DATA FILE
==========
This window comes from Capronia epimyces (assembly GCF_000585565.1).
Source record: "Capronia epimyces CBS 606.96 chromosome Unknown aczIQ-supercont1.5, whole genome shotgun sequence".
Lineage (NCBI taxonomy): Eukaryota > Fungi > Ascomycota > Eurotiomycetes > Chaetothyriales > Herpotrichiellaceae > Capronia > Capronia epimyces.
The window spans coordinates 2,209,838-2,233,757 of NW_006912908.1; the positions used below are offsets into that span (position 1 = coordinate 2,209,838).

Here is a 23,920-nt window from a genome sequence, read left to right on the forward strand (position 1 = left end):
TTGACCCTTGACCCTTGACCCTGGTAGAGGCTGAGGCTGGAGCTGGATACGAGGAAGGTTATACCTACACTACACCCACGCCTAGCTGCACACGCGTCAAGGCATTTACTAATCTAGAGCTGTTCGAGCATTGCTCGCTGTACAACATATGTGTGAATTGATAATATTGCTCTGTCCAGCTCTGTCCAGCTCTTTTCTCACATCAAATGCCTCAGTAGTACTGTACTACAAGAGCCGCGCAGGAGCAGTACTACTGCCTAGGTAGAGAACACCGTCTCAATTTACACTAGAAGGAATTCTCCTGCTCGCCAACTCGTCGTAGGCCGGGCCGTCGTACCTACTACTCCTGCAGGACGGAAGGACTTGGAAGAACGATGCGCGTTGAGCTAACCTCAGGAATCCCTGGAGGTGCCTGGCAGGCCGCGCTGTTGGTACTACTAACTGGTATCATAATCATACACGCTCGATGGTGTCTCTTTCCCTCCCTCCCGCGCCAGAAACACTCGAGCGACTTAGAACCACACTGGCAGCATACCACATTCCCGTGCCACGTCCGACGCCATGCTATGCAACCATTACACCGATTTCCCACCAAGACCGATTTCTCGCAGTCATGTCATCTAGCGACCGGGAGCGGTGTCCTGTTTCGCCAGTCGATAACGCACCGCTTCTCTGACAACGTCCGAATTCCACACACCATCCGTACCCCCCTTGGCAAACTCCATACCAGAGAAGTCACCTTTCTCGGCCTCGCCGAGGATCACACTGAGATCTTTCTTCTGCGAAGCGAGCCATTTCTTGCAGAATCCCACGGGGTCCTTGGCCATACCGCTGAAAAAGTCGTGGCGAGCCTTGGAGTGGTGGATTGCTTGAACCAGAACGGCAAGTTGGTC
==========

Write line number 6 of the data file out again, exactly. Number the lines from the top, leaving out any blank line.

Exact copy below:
TTGACCCTTGACCCTTGACCCTGGTAGAGGCTGAGGCTGGAGCTGGATACGAGGAAGGTTATACCTACACTACACCCACGCCTAGCTGCACACGCGTCAAGGCATTTACTAATCTAGAGCTGTTCGAGCATTGCTCGCTGTACAACATATGTGTGAATTGATAATATTGCTCTGTCCAGCTCTGTCCAGCTCTTTTCTCACATCAAATGCCTCAGTAGTACTGTACTACAAGAGCCGCGCAGGAGCAGTACTACTGCCTAGGTAGAGAACACCGTCTCAATTTACACTAGAAGGAATTCTCCTGCTCGCCAACTCGTCGTAGGCCGGGCCGTCGTACCTACTACTCCTGCAGGACGGAAGGACTTGGAAGAACGATGCGCGTTGAGCTAACCTCAGGAATCCCTGGAGGTGCCTGGCAGGCCGCGCTGTTGGTACTACTAACTGGTATCATAATCATACACGCTCGATGGTGTCTCTTTCCCTCCCTCCCGCGCCAGAAACACTCGAGCGACTTAGAACCACACTGGCAGCATACCACATTCCCGTGCCACGTCCGACGCCATGCTATGCAACCATTACACCGATTTCCCACCAAGACCGATTTCTCGCAGTCATGTCATCTAGCGACCGGGAGCGGTGTCCTGTTTCGCCAGTCGATAACGCACCGCTTCTCTGACAACGTCCGAATTCCACACACCATCCGTACCCCCCTTGGCAAACTCCATACCAGAGAAGTCACCTTTCTCGGCCTCGCCGAGGATCACACTGAGATCTTTCTTCTGCGAAGCGAGCCATTTCTTGCAGAATCCCACGGGGTCCTTGGCCATACCGCTGAAAAAGTCGTGGCGAGCCTTGGAGTGGTGGATTGCTTGAACCAGAACGGCAAGTTGGTC